According to a new report published in the American Journal of Preventative Medicine, researchers from the Centers for Disease Control conducted a study to determine how much booze Americans are tossing back. It turns out that the amount is astonishing.
A statement released on the study Friday, March 16th, said "CDC scientists analyzed data on self-reported binge drinking during the past 30 days from CDC's 2015 Behavioral Risk Factor Surveillance System. Total annual binge drinks was calculated by multiplying the estimated total number of binge drinking episodes among binge drinkers by the average largest number of drinks consumed per episode, and was assessed by age, sex, education, race/ethnicity, household income, and state."
The results? Drum roll, please.
The study determined that Americans swigged down 17 billion drinks in 2015, which amazingly equals a total of 470 binge drinks per binge drinker.
"CDC researchers found that 1 in 6, or 37 million, adults binge drink about once a week, consuming an average of seven drinks per binge. Binge drinking is defined as consuming five or more drinks for men, or four or more drinks for women, in about two hours," said the press release.
Other findings showed that while the prevalence of binge drinking is more common among ages 18-34 as might be expected, more than half of binge drinking is done by adults over the age of 35. Men binge drink the most, approximately 80 percent. While people of lower incomes (under $25,000 annually) consume substantially more drinks each year than those with higher incomes and educational levels.
Dr. Robert Brewer, coauthor of the study and the lead researcher for the CDC's alcohol program, said, "This study shows that binge drinkers are consuming a huge number of drinks per year, greatly increasing their chances of harming themselves and others."
Binge drinking is a national scourge that produces a host of social problems such as hazardous driving, precarious sexual activity, and violence. It's at the bottom of serious health issues like cancer, heart disease, and liver failure. Every year, it accounts for more than half of the 88,000 alcohol-related deaths in this country, and no less than three-quarters of the $249 billion in economic costs connected to drinking.
Researchers say in this recent study that among some of the most important ways to reduce binge drinking is limiting the number of alcohol outlets, limiting days and hours of sale, and imposing stiff penalties on outlets that illegally serve underage or intoxicated patrons.
Hmmmmm....the findings in this study are really interesting!
Who in North Carolina has been arguing the problems with alcohol abuse in our state and nation are no inconsequential matter? Who has been contending alcohol is not an ordinary commodity, and, therefore we can't afford to treat it as we do other commodities? Where have I heard limiting alcohol outlets is a necessary means for reducing the harms associated with our national drunkenness? Where have I heard limiting the days and hours of alcohol sales are critical for holding back the flood of alcohol-related social ills?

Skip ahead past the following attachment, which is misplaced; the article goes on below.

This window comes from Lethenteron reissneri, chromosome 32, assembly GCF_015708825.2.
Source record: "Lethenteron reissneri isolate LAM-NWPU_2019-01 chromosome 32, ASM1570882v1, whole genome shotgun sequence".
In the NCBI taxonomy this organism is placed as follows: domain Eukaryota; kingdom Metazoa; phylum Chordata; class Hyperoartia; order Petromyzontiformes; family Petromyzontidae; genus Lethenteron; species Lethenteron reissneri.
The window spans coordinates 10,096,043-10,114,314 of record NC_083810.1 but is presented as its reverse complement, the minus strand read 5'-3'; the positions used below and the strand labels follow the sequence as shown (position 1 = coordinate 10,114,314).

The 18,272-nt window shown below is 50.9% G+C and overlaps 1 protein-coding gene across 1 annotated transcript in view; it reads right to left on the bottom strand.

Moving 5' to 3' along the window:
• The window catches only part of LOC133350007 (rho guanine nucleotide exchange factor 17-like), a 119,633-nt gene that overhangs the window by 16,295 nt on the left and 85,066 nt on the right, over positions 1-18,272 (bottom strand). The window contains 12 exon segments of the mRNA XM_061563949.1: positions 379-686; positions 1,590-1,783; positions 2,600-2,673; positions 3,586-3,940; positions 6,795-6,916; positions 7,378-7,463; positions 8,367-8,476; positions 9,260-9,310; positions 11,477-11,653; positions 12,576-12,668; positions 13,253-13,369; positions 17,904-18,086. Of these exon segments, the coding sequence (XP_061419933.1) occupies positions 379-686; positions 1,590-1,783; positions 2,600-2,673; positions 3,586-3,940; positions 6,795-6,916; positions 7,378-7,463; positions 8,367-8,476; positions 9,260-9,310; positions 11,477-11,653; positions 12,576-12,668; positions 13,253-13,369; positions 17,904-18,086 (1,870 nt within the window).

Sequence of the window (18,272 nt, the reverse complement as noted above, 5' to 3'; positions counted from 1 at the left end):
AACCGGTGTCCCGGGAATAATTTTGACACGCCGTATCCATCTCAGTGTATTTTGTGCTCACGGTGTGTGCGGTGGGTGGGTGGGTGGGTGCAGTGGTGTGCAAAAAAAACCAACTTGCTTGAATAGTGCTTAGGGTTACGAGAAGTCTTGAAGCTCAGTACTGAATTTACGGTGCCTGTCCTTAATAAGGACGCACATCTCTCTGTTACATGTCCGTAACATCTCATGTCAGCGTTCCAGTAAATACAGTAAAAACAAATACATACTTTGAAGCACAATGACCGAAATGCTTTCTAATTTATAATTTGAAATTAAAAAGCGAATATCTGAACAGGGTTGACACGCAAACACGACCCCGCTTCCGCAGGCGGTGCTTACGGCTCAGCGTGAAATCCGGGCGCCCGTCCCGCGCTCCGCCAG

Oh, now I remember. I said it, over and over again for years — that right-wing preacher, that lobbyist for the Christian Action League, that fool who needs to realize times have changed, that neo-prohibitionist determined to take away everyone's freedom to drink. Baseless accusations leveled at me, distractions from arguments about responsible alcohol policies that were unquestionably guided by faith, but mostly based in sound scientific research.
Yet these arguments which I have made to lawmakers, conclusions not only reached by the CDC in its most recent study but also found in numerous other reputable studies, more often than not, seemed hardly more than a tiny blip on their radar. In the last 20 years, lawmakers in the North Carolina General Assembly, both Democrat, and Republican, continuously rolled-back the state's alcohol control measures, providing one legislative gift after another to restaurants, lodging, and alcohol industry interests at the expense of healthful living and a wholesome society.
Every excuse in the world has been concocted to make these changes more palatable — despite the overwhelming evidence our alcohol problems are worse than the troubles associated with all of the illicit drugs combined — despite the fact that alcohol issues are monstrously larger than all our problems with guns.
The predicament is not unique to the Tar Heel state. It's this way across the country. Many have been sounding the alarm in their respective states and it's largely fallen on deaf ears. Moreover, on the federal level, as a part of the President's tax reform bill, the U.S. Congress gave a huge tax break to craft brewers, wineries, and distilleries — something a vast amount of research shows exacerbates the problems of alcohol abuse.
But the efforts to reduce the inebriation of our culture must continue — for the sake of the alcoholic who feels helpless in the grip of a habit he cannot control — for the sake of those who choose to totally abstain, because they see what alcohol abuse has done to the people they love – for the sake of the social drinker who nevertheless understands something ought to be done to reduce the tragedies that accompany alcohol abuse — for the sake of earnest people of faith who understand that they are their brother's keeper — for the sake of people everywhere who genuinely want everyone to experience the best life possible — for the sake of those more interested in knowing and doing God's will than they are defending the indefensible.
This is not a diatribe against drinking, although I personally embrace abstinence. Instead, it's a call — a plea for policymakers to take an honest and objective look at the evidence. This nation has a serious drinking problem that's growing and laws that encourage temperance and restraint are desperately needed.